Jill Abramson and 'the sexist stereotype'
On Tuesday, I reported on the widespread frustrations among New York Times staff with Jill Abramson, the paper's executive editor. That piece has generated quite a bit of controversy, including charges of sexism from journalists like The Guardian's Emily Bell, Slate's Hanna Rosin, and The Daily Beast's Howard Kurtz, among others. Perhaps the most oft-repeated criticism: "You wouldn't have written the same story about a man."
Earlier today I spoke with Jo Becker, the New York Times's Pulitzer Prize-winning journalist, after she sent the following reponse:
As someone who greatly admires and likes Jill Abramson, I was deeply upset by Politico's story about the so-called tumult in the newsroom under her stewardship. Sexist, unfair, and inaccurate are a few words that come to mind. For every anonymous snarky quote, there are legions of people who can speak to what a wonderful person Jill is, both as a boss and a human being. Does she demand excellence? Absolutely — from herself as well as everyone around her, in the service of making the New York Times the best that it can be. That should be lauded. Instead, Politico portrayed her in a way I find it impossible to believe it would have done had she been a man.
In our subsequent conversation, Becker said that while she was sure I hadn't "set out to be sexist, the story reflected an unfortunate and unfair sexist stereotype." That's an issue worth exploring.
The piece, as I wrote it, was not intended to be about gender. Indeed, in the final day of reporting, I contacted four of my 14 sources — both male and female — and asked, "Is it possible that the criticisms of Jill that we've discussed stem from the fact that she is a woman, or a woman in power?" All four of those sources said, "No." Some of those sources also pointed out that past executive editors have been criticized by staff without allegations of sexism (see Howell Raines, circa 2003).
Based on my reporting, it was my belief that gender was not the cause of these staffers' frustrations. Abramson is the executive editor of The New York Times — she deserves to be judged by her actions and her merits, not by her sex. She was being criticized for her management style irrespective of sex, my sources said, and so I should report it that way. As one female television industry professional wrote of the criticism about my piece, "The idea that a woman should be able to reach the highest levels and then, because of her gender, be completely immune to criticism ... sets the worst kind of precedent for women."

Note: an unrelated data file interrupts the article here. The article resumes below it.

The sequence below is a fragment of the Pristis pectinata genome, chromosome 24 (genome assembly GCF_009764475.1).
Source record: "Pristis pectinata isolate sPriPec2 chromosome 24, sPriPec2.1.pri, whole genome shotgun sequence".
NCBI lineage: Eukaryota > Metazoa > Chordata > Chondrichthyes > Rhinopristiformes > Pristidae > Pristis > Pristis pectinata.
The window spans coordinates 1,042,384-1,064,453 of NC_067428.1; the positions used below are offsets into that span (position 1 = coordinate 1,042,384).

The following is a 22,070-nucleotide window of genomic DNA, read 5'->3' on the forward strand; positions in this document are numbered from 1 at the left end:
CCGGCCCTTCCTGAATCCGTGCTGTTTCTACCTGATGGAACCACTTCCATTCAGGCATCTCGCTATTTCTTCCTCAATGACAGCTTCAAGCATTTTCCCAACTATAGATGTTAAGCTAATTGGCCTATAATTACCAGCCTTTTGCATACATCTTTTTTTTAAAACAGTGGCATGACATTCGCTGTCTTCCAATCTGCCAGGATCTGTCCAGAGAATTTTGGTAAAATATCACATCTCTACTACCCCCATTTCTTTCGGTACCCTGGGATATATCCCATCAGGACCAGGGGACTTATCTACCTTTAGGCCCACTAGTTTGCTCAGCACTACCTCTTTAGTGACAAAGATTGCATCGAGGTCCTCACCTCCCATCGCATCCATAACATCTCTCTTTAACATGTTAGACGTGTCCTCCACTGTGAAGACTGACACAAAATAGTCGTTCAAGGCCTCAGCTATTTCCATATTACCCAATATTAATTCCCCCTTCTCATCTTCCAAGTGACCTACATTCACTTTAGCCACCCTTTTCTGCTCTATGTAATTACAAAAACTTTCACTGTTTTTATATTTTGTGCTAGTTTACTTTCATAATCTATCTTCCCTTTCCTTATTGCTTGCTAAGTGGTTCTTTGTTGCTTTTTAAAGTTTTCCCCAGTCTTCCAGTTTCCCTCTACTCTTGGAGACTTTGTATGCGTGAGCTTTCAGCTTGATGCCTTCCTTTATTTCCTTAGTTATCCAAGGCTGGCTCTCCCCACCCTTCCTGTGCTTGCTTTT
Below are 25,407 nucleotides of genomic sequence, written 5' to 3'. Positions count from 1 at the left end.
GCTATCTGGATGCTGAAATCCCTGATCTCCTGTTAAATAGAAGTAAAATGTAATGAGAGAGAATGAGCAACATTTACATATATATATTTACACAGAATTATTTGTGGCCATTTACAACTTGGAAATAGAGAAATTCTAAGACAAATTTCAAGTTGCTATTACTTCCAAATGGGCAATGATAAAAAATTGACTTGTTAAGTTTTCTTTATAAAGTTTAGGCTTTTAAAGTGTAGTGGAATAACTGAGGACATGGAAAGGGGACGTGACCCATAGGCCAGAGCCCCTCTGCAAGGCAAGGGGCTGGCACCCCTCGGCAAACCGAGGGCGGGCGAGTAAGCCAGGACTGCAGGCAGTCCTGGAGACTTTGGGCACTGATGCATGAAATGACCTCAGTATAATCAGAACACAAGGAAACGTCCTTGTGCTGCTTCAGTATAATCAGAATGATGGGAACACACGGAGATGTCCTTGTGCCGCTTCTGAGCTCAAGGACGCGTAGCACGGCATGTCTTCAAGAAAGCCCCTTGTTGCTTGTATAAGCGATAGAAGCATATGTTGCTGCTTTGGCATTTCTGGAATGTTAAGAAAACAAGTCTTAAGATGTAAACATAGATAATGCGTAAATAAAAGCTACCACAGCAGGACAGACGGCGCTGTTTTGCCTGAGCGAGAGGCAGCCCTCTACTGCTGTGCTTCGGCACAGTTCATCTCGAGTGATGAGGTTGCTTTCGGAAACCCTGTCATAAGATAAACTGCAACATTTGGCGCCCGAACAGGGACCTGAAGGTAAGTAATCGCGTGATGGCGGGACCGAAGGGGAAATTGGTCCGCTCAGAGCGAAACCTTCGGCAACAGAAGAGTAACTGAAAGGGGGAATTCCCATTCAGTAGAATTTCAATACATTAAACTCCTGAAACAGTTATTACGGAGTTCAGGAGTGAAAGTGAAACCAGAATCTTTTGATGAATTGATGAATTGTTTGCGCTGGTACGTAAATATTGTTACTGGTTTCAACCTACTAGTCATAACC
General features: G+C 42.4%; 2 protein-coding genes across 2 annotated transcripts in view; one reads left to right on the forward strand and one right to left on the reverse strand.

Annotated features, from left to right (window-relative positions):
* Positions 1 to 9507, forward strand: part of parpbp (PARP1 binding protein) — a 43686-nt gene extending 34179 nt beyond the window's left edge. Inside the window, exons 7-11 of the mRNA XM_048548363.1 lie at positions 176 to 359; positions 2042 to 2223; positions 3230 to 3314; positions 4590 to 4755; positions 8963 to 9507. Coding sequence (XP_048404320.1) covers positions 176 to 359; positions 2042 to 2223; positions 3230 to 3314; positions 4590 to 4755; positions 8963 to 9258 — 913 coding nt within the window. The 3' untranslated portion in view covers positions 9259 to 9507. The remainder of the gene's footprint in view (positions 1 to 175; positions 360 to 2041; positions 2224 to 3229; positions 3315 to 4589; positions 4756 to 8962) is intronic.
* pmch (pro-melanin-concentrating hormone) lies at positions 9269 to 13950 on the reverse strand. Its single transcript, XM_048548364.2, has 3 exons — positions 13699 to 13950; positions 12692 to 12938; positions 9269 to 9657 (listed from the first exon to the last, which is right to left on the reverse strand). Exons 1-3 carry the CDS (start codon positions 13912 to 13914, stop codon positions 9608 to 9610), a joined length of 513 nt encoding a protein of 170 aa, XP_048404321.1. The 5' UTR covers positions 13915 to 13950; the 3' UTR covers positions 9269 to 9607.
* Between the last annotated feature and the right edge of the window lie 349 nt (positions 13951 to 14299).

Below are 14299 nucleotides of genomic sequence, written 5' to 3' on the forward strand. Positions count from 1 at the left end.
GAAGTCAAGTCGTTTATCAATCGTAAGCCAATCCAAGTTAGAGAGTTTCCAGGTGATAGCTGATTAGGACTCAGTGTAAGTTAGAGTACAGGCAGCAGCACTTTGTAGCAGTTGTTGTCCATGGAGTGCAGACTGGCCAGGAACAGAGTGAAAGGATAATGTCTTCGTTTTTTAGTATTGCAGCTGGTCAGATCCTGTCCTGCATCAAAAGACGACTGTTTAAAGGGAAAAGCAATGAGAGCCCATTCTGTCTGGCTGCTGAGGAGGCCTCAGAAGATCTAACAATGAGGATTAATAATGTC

I therefore did not see it as fitting to inject gender into a story that was, as I saw it, not about gender. (Aside from noting that she is the first female executive editor of the Times, the only reference to gender appears in a quote from Times managing editor Dean Baquet, who says "the bitchy woman character ... is a little bit of an unfair caricature.”) But in the days since the story was published, Becker, Times spokeswoman Eileen Murphy and Times media reporter Brian Stelter have all said or suggested that the opposite is true: This is about gender.
I trust my sources; they are a diverse ambassadorship for the Times: Old and young, male and female, based in New York and elsewhere. They weren't cherry-picked. After hearing about some of the frustrations with Abramson, I reached out to staffers in many different parts of the organization. Many declined to talk or did not respond. The first 14 who did all assured me, despite my initial doubts, that the frustrations with Abramson were more serious than you're usual water-cooler grumbling: They were deep, widespread and serious. When 14 sources all tell me the same thing, I tend to run with it.
But I trust Becker, too. Indeed, I wish she had been among the Times staffers I had reached out to. In addition to singing Abramson's praises (as she did on the phone), she might have attributed these complaints to the "unfortunate and unfair sexist stereotype." More to the point, I wish Abramson had agreed to speak with me, and I could have put the question to her that I put to my sources: Is this about gender? Had she said "yes," I would have explored that with her.
Based on my reporting and the subsequent criticism, it seems to me that one thing is demonstrably true: There are considerable frustrations with Abramson in The New York Times's newsroom. You can see those as legitimate, non-gender-related complaints about management style, or you can see those as sexist, but they exist and they pose a problem for the Times newsroom going forward — either because Abramson really is a difficult leader, or because there are a lot of men and women at the Times who are uncomfortable with having her in charge.
But the question of sexism remains remarkably murky. Were my sources sexist and just didn't admit it? Or were they inadvertently sexist? Did some of those 14 staffers, including the women, complain to me about Abramson without knowing that the true cause of their frustration wasn't Abramson, but their own inability to deal with a woman being in charge? I doubt it, but I don't know. I can't know.
What I do know is that if 14 current and former staffers at The New York Times told me that Bill Keller, the former executive editor, was stubborn, condescending and difficult to work with, I would have written that piece. And I agree with that reader I quoted above. The idea that women who shatter the glass ceiling should be immune to criticism of their leadership style is itself a dubious double standard.